President Emmanuel Macron warned Boris Johnson on Thursday not to “exploit” for political ends the deaths of 27 migrants in the Channel as Franco-British squabbling threatened to overshadow attempts to forge a more coordinated response.
With the victims— who include seven women, one of whom was pregnant, and three children — still unidentified, the two leaders clashed in a telephone conversation, according to the Elysée Palace.
President Macron apparently took umbrage at Boris Johnson’s tone during the call after which the Prime Minister told reporters: “We’ve had difficulties persuading some of our partners, particularly the French, to do things in a way that we think the situation deserves.”
Mr Macron hit back, according to the Elysée, by asking the Prime Minister “to refrain from exploiting a tragic situation for political ends”.
Speaking on Thursday, Mr Macron said he would hold the UK to account and reiterated his call for more help in fighting the smugglers.
“We are going to ask for extra help from the British because all these men and these women don’t want asylum in France. We tell them they’re obviously able to do so, and there are centres in Calais and Dunkirk where they can go, but we’re going to reinforce in fact saving them at sea.
“But basically we have got to develop [relations] with our partners and hold them to account. We’ve got to develop things in a far stronger way, we’ve got to reinforce co-operation — co-operation [with] Belgium, Holland, Germany, but also Britain and the [European] Commission.
“We want to better integrate also the British to prevent these flows by dismantling the [smuggling] networks. We’ve being doing that in the last few weeks.”
Mr Macron’s prime minister Jean Castex also held a crisis meeting on Thursday with ministers to discuss new measures and invited the British, Belgian, Dutch and German immigration ministers to a meeting in Calais on Monday.
The talks would aim to “better combat the networks of smugglers who are behind these migration flows”, insisting that a response on a “European scale” was needed, his office said
Both sides agree that more must be done to smash smuggler networks, many of whom French interior minister Gérald Darmanin recently said were based in UK.
But British law enforcement hit back at suggestions that the criminal kingpins behind smuggling are all based in London, where they enjoy luxurious lifestyles.
Franck Dhersin, the vice president of transport for the northern Hauts-de-France region, accused the UK police of failing to arrest those responsible.
He said: “In France what do we do? We arrest the smugglers…To fight them, there’s only one way – we need to stop the organisations, you need to arrest the mafia chiefs.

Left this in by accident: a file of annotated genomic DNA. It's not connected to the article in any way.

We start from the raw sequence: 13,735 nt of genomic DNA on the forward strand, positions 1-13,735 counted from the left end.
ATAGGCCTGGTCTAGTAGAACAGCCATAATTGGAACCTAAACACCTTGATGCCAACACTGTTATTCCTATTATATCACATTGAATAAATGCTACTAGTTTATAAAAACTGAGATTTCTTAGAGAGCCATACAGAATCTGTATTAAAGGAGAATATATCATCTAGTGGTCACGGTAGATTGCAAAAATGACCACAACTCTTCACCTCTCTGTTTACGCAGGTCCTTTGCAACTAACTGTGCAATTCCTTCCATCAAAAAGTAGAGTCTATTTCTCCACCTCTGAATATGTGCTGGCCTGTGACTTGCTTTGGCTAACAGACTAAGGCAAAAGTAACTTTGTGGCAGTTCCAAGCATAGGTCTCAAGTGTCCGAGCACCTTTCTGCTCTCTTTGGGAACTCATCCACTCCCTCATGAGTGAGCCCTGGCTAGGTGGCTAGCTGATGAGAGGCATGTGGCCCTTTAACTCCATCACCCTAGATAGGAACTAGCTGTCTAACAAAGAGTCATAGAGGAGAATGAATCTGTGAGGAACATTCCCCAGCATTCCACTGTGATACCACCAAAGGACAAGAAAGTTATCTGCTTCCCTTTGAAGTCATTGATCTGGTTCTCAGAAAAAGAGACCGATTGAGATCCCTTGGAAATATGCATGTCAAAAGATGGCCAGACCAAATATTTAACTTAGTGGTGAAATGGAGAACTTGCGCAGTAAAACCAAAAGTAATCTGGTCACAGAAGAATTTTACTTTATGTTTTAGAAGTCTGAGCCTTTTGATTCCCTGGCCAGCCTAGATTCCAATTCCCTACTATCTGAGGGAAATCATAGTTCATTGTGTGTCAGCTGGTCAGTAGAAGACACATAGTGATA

“And the mafia chiefs live in London… They live in London peacefully, in beautiful villas, they earn hundreds of millions of euros every year, and they reinvest that money in the City.
“And so it’s very easy for the tax authorities to find them”.
But one senior police source insisted such suggestions were “wholly inaccurate” and said the reality was much more complex.
The source said: “Of course there will be some London based criminals who are involved in this evil trade, but these are international networks operating and based throughout Europe.
“It is not the case that this is being run out of London by a handful of gangsters. For understandable reasons you tend to find Afghans smuggling Afghans, Iranians smuggling Iranians etc.”
A spokesman for the National Crime Agency added: “Tackling Organised Immigration Crime is a key priority for us.
The NCA alone has around 50 ongoing investigations into networks or individuals in the top tier of organised immigration crime or human trafficking – the highest harm. Some of these sit right at the top of the NCA’s priority list.”
“Much of the criminality involved lies outside the UK, so we have built up our intelligence sharing effort with law enforcement partners in France, Belgium and beyond.
“This includes having NCA officers based in those countries, sharing intelligence and working side by side on joint investigations. This approach is bringing operational results in the form of arrests and prosecutions.
“We look to target and disrupt organised crime groups at every step of the route, in source countries, in transit countries such as Greece, Italy and Turkey, near the UK border in France and Belgium, and those operating inside the UK itself.
“Much of this work is necessarily covert, but we know it is having an impact here and overseas.”
Britain wasn’t the only country that should do more, said Mr Darmanin, who pointed the finger at Belgium from where “60-70 per cent of migrants” came before crossing the Channel.
“They come through Germany, they come through the Netherlands and they go to Belgium,” he told RTL.
“The people-smugglers then pick them up and try within hours, within days, to take them to the beaches. It is unfortunately well known, as has been for a very long time, that it is via France, via Calais and Boulogne, that you can easily get to England”.